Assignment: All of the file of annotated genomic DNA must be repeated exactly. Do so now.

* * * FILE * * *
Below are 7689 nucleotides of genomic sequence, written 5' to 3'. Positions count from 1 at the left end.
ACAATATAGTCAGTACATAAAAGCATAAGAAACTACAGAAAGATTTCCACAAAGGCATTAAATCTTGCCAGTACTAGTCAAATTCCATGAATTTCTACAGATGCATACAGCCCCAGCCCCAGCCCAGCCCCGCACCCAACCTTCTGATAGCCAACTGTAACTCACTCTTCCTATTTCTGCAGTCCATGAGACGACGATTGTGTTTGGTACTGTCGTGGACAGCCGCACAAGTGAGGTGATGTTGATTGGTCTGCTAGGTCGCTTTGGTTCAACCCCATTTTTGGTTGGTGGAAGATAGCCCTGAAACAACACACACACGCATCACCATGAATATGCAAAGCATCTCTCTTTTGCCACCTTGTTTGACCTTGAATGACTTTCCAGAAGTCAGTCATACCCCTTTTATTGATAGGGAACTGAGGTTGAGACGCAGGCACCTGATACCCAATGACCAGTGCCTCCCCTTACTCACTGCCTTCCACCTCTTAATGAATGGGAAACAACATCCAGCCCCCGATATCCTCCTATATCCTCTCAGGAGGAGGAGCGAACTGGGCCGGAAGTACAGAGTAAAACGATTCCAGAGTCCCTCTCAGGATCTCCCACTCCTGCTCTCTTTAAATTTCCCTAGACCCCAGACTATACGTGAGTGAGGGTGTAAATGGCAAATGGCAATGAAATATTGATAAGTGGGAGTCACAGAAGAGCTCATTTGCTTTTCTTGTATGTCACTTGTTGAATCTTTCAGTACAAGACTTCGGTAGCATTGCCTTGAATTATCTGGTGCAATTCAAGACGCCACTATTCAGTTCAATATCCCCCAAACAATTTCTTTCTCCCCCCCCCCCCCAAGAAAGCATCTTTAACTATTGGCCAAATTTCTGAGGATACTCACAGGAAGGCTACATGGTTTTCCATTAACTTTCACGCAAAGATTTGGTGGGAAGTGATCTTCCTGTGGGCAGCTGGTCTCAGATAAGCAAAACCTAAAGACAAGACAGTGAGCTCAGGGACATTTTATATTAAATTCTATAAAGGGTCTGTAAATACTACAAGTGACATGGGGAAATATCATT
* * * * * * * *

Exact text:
Below are 7689 nucleotides of genomic sequence, written 5' to 3'. Positions count from 1 at the left end.
ACAATATAGTCAGTACATAAAAGCATAAGAAACTACAGAAAGATTTCCACAAAGGCATTAAATCTTGCCAGTACTAGTCAAATTCCATGAATTTCTACAGATGCATACAGCCCCAGCCCCAGCCCAGCCCCGCACCCAACCTTCTGATAGCCAACTGTAACTCACTCTTCCTATTTCTGCAGTCCATGAGACGACGATTGTGTTTGGTACTGTCGTGGACAGCCGCACAAGTGAGGTGATGTTGATTGGTCTGCTAGGTCGCTTTGGTTCAACCCCATTTTTGGTTGGTGGAAGATAGCCCTGAAACAACACACACACGCATCACCATGAATATGCAAAGCATCTCTCTTTTGCCACCTTGTTTGACCTTGAATGACTTTCCAGAAGTCAGTCATACCCCTTTTATTGATAGGGAACTGAGGTTGAGACGCAGGCACCTGATACCCAATGACCAGTGCCTCCCCTTACTCACTGCCTTCCACCTCTTAATGAATGGGAAACAACATCCAGCCCCCGATATCCTCCTATATCCTCTCAGGAGGAGGAGCGAACTGGGCCGGAAGTACAGAGTAAAACGATTCCAGAGTCCCTCTCAGGATCTCCCACTCCTGCTCTCTTTAAATTTCCCTAGACCCCAGACTATACGTGAGTGAGGGTGTAAATGGCAAATGGCAATGAAATATTGATAAGTGGGAGTCACAGAAGAGCTCATTTGCTTTTCTTGTATGTCACTTGTTGAATCTTTCAGTACAAGACTTCGGTAGCATTGCCTTGAATTATCTGGTGCAATTCAAGACGCCACTATTCAGTTCAATATCCCCCAAACAATTTCTTTCTCCCCCCCCCCCCCAAGAAAGCATCTTTAACTATTGGCCAAATTTCTGAGGATACTCACAGGAAGGCTACATGGTTTTCCATTAACTTTCACGCAAAGATTTGGTGGGAAGTGATCTTCCTGTGGGCAGCTGGTCTCAGATAAGCAAAACCTAAAGACAAGACAGTGAGCTCAGGGACATTTTATATTAAATTCTATAAAGGGTCTGTAAATACTACAAGTGACATGGGGAAATATCATT